1. Flight to quality – in the recent SPAC frenzy, SPACs from “lower quality” Sponsors with limited investment records were bought and traded in the same manner and with the same appetite as SPACs being issued by “Tier 1” Sponsors who possess the infrastructure to not only find but also successfully execute on the de-SPAC transaction.  This appears certain to change as greater bi-furcation in demand will be seen between the well-known and less well-known Sponsors as capital provision dries up and some of the less well-known Sponsors struggle to find de-SPAC targets.
  2. SPAC Terms:

    a) Warrant Terms
    – after a tightening of terms through Q4 2020 and Q1 2021, with warrant terms coming in from ½ to ⅓, ¼ or even ⅕ we are now seeing a loosening of such terms with Asia Sponsors generally back to ⅓ or ½;b) SPAC Size – new Sponsors are re-evaluating the size of SPAC launches and looking to go to market with a smaller target raise in order to allow a covered book to be built based on guaranteed investor and friend and family support;

    c) Investment Horizon – the traditional 24 month horizon is being re-evaluated with some SPACs having come to market with an 18 month or even 12 month investment window, in some cases with additional returns being provided to investors for an extension of the terms;

    d) Over-funding Trust Account / Additional Economics – one recent US SPAC came to market with an over-funded trust account (USD10.10 per share) and then offered to increase the over-funding for every month by which the 12 month investment horizon was increased.  Whilst additional economics are not expected to become the norm, more SPACs may start to look at over-funding their Trust Accounts to provide better guaranteed returns to investors; and

    e) Forward Purchase Agreements – SPACs are increasingly looking at entering forward purchase arrangements with anchor investors prior to launching their roadshows to demonstrate support in the management team and a guaranteed amount of committed funds for their de-SPAC.

    Each of these changes would help develop additional demand for the SPAC in question.

  3. Asia Demand – SPAC demand has traditionally been from US based investors.  However, with the growth of Asia Sponsors, we are seeing increasing demand from Asia based investors.  As new participants in this market, they are not constrained by capital re-cycling considerations which some US based investors are under and so provide a unique opportunity for Asia based Sponsors to attract support for their SPACs; and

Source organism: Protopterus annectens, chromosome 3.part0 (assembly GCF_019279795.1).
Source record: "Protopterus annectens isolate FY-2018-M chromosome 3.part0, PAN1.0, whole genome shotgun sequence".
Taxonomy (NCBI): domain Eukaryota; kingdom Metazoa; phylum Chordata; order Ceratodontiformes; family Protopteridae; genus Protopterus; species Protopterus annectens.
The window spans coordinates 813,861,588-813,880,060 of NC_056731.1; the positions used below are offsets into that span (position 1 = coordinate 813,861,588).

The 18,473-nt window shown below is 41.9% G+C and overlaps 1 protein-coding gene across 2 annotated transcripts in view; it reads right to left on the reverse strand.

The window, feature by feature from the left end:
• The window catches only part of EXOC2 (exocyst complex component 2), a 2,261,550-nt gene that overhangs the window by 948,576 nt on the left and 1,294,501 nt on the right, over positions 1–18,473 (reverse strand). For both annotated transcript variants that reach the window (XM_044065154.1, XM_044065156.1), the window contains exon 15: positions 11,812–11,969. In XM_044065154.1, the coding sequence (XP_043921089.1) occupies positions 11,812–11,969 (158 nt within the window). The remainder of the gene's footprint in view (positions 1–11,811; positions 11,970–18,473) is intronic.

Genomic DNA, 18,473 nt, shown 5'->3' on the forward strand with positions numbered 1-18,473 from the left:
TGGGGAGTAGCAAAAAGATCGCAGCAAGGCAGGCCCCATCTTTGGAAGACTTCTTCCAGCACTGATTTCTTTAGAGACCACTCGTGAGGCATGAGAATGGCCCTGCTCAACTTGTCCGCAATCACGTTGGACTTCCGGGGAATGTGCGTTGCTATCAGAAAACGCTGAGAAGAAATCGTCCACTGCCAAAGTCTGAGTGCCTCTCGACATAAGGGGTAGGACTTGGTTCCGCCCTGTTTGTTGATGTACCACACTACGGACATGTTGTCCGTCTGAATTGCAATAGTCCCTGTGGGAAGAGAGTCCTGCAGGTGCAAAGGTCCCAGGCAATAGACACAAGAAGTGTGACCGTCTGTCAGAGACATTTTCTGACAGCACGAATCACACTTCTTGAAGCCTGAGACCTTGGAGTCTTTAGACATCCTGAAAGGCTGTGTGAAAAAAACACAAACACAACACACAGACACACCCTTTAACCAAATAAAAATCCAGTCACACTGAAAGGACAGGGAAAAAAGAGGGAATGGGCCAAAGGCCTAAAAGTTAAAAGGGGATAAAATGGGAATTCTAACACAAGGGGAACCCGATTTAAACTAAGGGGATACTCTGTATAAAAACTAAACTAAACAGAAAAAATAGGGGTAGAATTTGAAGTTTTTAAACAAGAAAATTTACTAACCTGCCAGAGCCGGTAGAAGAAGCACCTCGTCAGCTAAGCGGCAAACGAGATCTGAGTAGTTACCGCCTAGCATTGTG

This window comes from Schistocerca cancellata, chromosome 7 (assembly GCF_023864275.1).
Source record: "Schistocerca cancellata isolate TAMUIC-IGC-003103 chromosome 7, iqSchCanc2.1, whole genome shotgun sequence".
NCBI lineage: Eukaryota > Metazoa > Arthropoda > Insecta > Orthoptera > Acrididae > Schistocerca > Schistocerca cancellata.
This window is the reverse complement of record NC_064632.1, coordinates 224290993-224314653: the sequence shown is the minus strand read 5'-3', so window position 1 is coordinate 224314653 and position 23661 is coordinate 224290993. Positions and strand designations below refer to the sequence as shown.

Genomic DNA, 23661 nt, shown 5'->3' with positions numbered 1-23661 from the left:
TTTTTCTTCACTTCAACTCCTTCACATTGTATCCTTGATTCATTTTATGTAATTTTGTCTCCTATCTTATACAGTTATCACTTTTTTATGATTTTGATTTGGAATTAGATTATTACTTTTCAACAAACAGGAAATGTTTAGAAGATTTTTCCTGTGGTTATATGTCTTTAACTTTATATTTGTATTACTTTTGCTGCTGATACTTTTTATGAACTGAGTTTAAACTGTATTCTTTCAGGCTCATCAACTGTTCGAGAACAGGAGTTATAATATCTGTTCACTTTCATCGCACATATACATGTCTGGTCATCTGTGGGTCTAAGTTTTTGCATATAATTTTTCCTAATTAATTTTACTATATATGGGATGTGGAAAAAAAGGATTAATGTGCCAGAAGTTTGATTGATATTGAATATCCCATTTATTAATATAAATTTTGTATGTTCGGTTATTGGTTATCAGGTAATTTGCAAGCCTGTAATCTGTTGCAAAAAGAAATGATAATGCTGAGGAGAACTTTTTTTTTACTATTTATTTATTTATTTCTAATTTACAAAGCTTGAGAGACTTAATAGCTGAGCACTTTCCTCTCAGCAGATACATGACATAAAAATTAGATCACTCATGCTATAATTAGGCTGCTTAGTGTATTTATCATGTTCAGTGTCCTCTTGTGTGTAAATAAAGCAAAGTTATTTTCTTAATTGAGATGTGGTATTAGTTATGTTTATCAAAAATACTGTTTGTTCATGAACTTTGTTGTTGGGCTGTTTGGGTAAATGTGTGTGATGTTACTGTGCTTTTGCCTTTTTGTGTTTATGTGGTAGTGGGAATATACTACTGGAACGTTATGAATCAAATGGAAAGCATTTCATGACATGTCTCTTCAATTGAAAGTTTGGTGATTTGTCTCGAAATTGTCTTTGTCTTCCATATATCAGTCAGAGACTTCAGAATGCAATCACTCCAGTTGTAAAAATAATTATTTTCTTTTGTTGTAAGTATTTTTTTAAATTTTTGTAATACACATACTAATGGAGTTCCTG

4. De-SPACs – as set out previously, the capital available for new SPACs will depend on existing SPACs reaching a successful de-SPAC and capital re-cycling occurring.  If we see a number of the SPACs which are reaching their 24 month horizon successfully de-SPACing additional capital will flow back into the market.

In light of the above, whilst there has been a temporary pause in new SPAC issuances, we believe that issuance volume will increase back to a sustainable, long-term level at the early-mid 2020 rate as SPACs become the preserve of high quality, well-known Sponsors and repeat issuers who have a track record and real “story” to support the value generation that they offer investors.  For such Sponsors, SPACs will continue to offer a real opportunity to raise money for investments which might be outside of their traditional mandate or to complement their existing investment thesis whilst for investors they offer an opportunity to get exposure to such high quality names, with limited downside risk (other than opportunity cost / cost of capital) for the money which they invest in SPACs.

Finally, as the SPAC market right-sizes and demand for SPACs from Asia based Sponsors increases, we expect to see an increasing percentage of SPACs using Cayman entities, rather than Delaware, as such offshore structures are better known in Asia and allow for statutory merger provisions to be utilized for de-SPAC transactions with the primarily PRC based targets.

As a firm which: (i) has been involved in many of the recent Asia Sponsored SPACs as well as a large number which are currently ongoing at various stages of submission; and (ii) with an award winning PE/M&A team in Hong Kong and Cayman, which has completed in excess of USD65 billion of transactions in the last two years, Appleby are uniquely placed to assist on both SPAC and de-SPAC transactions.